Review: Age of Uprising: The Legend of Michael Kohlhaas

Last Updated on August 2, 2021

PLOT: A sixteenth-century horse dealer, Michael Kohlhaas is deceived by a nobleman. When he tries to have justice done, his wife is raped and murdered in retaliation. After getting his revenge, Kohlhaas becomes the unlikely leader of a peasant revolt, bent on overthrowing the corrupt feudal system.

REVIEW: Mads Mikkelsen is one of the more exciting actors to emerge from Europe in the last several years. Already a star in Denmark thanks to his knockout performances in Nicolas Winding Refn's PUSHER trilogy, and Susanne Bier's AFTER THE WEDDING, the one-time Bond villain has recently become very popular in North America thanks to the internally acclaimed THE HUNT and his on-going role on HANNIBAL. Thus, it should come as no surprise that a medieval drama with him as the headliner is getting a decent push.

That said, BRAVEHEART this is not – not that it's trying to be. AGE OF UPRISING is actually an incredibly somber, gritty, realistic depiction of life under the feudal system, where a peasant's life – even if they were wealthy like Kohlhaas here – was worth nothing to their lords, giving them little-to-no legal recourse. In some ways, this movie is almost like a Robert Bresson-movie, with very few concessions to the idea we might have of a medieval tale, meaning you should not go into this expecting anything especially rousing.

Rather, AGE OF UPRISING is capital-A arty, and often dull, with long, static scenes punctuated by grisly, matter-of-fact violence that tries to give you an idea of the brutality of warfare in the era without reveling in it. At times it's effective, such as a battle which is watched at a distance by Kohlhaas and his daughter, or in an early raid on the nobleman who stole Kohlhaas' horses. It's always interesting to look at, with lots of beautifully shot sequences that try to use natural lighting. As such, much of the film takes place during the day, which helps as even the indoor sequences are a bit difficult to decipher with this technique.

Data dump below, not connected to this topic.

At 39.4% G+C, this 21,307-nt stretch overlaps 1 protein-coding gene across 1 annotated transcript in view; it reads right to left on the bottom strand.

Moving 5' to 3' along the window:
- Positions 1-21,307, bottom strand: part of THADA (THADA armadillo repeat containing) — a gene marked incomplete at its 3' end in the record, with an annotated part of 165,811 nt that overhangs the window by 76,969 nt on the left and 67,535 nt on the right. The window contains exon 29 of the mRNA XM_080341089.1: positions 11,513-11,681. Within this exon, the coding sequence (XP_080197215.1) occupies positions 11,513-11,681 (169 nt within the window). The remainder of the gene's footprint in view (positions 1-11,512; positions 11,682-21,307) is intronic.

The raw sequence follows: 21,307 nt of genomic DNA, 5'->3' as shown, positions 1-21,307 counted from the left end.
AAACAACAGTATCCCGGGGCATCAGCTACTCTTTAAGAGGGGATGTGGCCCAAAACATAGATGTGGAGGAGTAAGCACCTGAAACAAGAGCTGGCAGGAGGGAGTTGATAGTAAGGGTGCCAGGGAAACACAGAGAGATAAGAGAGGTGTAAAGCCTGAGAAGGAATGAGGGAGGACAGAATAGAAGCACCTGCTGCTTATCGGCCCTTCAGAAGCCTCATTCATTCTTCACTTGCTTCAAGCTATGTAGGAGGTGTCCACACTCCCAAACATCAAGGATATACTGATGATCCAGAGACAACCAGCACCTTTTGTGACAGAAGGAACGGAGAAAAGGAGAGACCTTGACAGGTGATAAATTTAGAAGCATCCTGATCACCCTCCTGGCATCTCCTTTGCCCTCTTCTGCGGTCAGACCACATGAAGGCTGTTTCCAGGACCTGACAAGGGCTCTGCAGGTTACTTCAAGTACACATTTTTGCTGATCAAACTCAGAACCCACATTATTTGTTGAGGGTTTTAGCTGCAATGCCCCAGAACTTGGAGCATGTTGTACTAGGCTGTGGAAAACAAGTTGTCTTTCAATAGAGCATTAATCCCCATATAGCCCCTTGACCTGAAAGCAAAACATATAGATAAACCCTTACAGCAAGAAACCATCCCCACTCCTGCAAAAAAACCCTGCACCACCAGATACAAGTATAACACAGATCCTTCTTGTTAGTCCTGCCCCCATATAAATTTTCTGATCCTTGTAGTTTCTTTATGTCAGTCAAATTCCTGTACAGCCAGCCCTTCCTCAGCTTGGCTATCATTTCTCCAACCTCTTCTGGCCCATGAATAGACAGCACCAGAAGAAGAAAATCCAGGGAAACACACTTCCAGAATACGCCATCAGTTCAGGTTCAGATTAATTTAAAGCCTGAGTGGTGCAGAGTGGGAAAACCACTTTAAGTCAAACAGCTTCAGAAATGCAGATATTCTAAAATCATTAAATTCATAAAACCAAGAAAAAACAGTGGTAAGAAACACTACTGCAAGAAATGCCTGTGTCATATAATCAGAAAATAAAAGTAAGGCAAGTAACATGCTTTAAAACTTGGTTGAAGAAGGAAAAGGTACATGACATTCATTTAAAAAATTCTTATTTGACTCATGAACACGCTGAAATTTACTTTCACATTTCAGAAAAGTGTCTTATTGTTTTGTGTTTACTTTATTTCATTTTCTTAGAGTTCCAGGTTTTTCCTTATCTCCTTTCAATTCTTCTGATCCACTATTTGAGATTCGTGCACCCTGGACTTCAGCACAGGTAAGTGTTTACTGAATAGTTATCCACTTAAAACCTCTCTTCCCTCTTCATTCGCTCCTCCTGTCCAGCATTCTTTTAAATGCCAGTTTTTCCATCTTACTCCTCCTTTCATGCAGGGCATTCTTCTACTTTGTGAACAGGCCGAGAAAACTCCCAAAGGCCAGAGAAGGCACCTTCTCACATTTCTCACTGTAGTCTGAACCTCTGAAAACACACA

Given the seriousness of the film, there's relatively little musical score, with it only being used at certain key moments, and never aggressively. Rather, the film tries to stir our emotions through the performances, and as is to be expected Mikkelsen is superb as the compassionate and headstrong Kohlhaas, showing restraint right up until the final scenes, which plays out as one long take on his face, where he's able to convey a lot by doing very little. Mikkelsen gives the performance in French, which is not his first language, although to my ears his French sounds excellent. Ditto the Swiss Bruno Ganz as one of the few sympathetic nobleman, who admires Kohlhaas but nonetheless must do away with him.

Overall, AGE OF UPRISING is probably a little too action-y a title for the film we wind up getting, with the original French-title MICHAEL KOHLHAAS being more appropriate. This is far from rousing entertainment, and occasionally dull, although Mikkelsen's charisma and the visuals make it worth seeing, even if it's a bit of a bore.


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About the Author

Chris Bumbray began his career with JoBlo as the resident film critic (and James Bond expert) way back in 2007, and he has stuck around ever since, being named editor-in-chief in 2021. A voting member of the CCA and a Rotten Tomatoes-approved critic, you can also catch Chris discussing pop culture regularly on CTV News Channel.